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  #1  
Old September 23rd, 2010, 06:08 PM
Doug Kerr Doug Kerr is online now
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Default The Datacolor SpyderCheckr

Datacolor, whom we mostly know as the manufacturer of the Spyder series of monitor and (more recently) printer colorimetric calibration gear, has introduced a camera calibration package, the SpyderCheckr system, comparable in general purpose to the X-Rite Passport system described a while ago in this forum section. It was introduced at this year's Phototokina.

The DPR article on the product is here:

http://www.dpreview.com/news/1009/10...pdercheckr.asp

The centerpiece is a folding color target, comprising 48 color patches (8 of them neutral). The patch panels are reversible and replaceable, and have a gray target (and gray patch row) on the reverse side.

A clever touch is an indicator on the front of one of the panels that is presumably sensitive to ultraviolet light, and changes color to advise when the accumulated UV exposure on your panels is such that they might be expected to have faded enough that the panels should be replaced.

There is also a software package that runs as a plug-in to Photoshop, Photoshop Elements, and Lightroom.

The drill is that we take a shot of the target, and then open the raw file. We manually crop the image to the general span of the target, white-balance color correct it (using one of the neutral patches in the target), and make white- and black-point adjustments based on the black and white patches.

The we ask the primary app to send the image for editing to the SpyderCheckr plugin.

There, we can help the app find the centers of the 48 patches if it hasn't figured that out quite correctly by itself. We then ask it to analyze the file and develop a camera calibration (and Datacolor seems to carefully not call it a profile - well, not often).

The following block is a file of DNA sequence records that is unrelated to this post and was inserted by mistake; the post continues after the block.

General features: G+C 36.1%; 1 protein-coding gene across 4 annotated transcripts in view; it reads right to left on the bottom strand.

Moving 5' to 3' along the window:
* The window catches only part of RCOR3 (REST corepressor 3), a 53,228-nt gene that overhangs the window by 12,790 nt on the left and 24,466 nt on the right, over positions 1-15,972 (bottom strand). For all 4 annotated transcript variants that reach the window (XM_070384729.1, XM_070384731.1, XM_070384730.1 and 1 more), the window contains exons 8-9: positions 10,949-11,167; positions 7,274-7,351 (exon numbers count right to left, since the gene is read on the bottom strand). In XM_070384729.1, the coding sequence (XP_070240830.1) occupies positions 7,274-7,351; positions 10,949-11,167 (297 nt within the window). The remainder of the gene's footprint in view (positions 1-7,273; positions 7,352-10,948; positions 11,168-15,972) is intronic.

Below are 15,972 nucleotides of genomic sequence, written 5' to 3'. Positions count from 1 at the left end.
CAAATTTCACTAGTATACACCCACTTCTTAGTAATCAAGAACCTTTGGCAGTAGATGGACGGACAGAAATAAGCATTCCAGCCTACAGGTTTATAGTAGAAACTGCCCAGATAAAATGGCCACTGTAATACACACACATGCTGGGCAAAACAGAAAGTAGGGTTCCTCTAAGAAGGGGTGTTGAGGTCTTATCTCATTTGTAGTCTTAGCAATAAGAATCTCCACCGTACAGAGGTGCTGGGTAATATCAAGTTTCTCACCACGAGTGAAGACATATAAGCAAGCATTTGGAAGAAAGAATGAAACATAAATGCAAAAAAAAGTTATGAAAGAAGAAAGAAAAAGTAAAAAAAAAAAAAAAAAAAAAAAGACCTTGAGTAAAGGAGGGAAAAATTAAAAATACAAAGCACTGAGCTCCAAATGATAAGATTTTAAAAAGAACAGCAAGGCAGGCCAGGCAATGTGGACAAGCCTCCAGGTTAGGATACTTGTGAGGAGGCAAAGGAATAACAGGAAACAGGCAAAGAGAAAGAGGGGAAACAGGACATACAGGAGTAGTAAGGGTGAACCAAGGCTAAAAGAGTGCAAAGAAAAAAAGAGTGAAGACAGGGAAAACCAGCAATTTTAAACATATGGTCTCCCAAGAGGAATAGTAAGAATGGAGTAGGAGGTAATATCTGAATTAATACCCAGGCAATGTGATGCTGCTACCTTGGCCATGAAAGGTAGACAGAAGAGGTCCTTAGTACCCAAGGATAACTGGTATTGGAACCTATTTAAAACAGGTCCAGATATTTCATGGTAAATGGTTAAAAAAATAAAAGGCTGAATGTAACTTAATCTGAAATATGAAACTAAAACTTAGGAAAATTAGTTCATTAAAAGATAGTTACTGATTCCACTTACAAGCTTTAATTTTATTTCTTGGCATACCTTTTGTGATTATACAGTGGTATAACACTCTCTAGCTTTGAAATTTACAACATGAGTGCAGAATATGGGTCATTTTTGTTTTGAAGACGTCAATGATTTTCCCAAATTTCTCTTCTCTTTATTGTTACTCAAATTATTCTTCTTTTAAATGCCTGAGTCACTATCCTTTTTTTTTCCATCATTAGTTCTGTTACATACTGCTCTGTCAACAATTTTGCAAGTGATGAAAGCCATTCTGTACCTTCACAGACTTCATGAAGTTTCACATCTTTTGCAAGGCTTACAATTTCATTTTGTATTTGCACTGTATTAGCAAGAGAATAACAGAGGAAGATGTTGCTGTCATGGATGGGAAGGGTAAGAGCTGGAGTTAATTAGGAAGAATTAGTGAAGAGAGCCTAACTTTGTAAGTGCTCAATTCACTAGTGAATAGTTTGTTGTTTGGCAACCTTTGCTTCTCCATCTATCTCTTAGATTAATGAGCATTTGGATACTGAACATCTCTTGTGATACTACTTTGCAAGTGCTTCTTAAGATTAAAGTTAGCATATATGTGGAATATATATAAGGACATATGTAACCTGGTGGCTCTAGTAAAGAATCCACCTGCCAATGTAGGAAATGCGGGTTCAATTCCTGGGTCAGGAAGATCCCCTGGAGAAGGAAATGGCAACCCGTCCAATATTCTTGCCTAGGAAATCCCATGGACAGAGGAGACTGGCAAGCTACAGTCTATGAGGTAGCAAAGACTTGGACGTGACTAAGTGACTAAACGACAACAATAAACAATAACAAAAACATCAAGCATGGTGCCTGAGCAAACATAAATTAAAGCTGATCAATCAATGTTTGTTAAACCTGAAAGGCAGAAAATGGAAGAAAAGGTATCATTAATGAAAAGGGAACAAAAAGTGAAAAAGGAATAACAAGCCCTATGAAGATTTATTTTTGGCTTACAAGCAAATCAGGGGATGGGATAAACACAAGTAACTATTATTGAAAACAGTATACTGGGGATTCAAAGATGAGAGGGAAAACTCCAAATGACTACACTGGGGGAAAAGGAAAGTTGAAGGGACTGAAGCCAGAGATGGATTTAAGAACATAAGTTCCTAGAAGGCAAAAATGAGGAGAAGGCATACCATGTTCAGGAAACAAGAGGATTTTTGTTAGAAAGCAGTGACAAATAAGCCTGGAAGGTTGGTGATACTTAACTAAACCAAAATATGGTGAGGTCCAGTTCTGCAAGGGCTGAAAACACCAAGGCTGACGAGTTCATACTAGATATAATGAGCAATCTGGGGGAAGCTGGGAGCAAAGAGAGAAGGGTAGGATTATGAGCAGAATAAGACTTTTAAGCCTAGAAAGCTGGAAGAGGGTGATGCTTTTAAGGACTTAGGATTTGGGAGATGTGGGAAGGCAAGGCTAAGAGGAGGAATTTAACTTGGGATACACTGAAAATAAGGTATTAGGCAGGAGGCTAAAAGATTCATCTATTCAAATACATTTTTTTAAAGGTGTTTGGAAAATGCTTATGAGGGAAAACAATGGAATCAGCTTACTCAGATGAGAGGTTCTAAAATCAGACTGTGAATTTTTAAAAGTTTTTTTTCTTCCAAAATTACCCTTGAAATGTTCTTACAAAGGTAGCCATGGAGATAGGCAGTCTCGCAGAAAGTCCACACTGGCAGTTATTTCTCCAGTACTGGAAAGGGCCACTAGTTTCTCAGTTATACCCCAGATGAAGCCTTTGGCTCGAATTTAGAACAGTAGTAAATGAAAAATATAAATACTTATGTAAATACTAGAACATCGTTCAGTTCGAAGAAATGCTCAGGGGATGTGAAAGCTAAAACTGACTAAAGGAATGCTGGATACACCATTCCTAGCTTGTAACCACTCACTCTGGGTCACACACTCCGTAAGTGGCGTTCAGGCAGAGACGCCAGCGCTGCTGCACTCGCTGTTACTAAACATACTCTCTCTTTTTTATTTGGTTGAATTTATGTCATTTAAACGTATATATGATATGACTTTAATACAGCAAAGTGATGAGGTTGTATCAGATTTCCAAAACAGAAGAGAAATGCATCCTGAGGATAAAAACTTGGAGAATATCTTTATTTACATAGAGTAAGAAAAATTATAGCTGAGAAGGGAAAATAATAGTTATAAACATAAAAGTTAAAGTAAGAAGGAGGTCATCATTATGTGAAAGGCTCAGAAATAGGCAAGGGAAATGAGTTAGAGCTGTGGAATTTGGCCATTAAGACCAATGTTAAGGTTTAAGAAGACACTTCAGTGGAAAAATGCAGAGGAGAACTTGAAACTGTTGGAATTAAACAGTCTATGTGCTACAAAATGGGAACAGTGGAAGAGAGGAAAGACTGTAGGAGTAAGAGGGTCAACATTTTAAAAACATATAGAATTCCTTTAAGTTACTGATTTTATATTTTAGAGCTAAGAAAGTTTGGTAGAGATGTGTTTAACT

It evidently does this in terms corresponding to the slider settings in the "HSL mode" color adjustment panel in Photoshop and related applications.

This suite of settings is apparently then saved as a Photoshop "preset" (that is, settings file) so it can be called up and invoked on actual subject shots.

A video showing the use of the system is here:

http://www.youtube.com/watch?v=KV7k5_f3eM8w

Best regards,

Doug
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  #2  
Old September 23rd, 2010, 06:17 PM
Andrew Rodney Andrew Rodney is offline
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Quote:
Originally Posted by Doug Kerr View Post
A clever touch is an indicator on the front of one of the panels that is presumably sensitive to ultraviolet light, and changes color to advise when the accumulated UV exposure on your panels is such that they might be expected to have faded enough that the panels should be replaced.
The question is, does it work, is it representative of the fading of the patches and are the patches well made in terms of the colorimetry, consistency and ability not to fade?

Quote:
It evidently does this in terms corresponding to the slider settings in the "HSL mode" color adjustment panel in Photoshop and related applications.
Instead of building a DNG profile OR updating the Calibration tab. The HLS controls are quite different, in the processing order in Adobe app’s. Is this a good idea? Should not “calibration” in terms of raw processing in Adobe app’s happen either with the calibration tab (going way back to the Bruce Fraser article that lead to a number of scripts to do this) or using a DNG profile?

That DataColor’s last two product releases appear to be (IMHO) rip-off’s of existing products rubs me the wrong way. Innovation doesn’t seem to be on their radar.
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  #3  
Old September 23rd, 2010, 06:43 PM
Doug Kerr Doug Kerr is online now
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Hi, Andrew,
Quote:
Originally Posted by Andrew Rodney View Post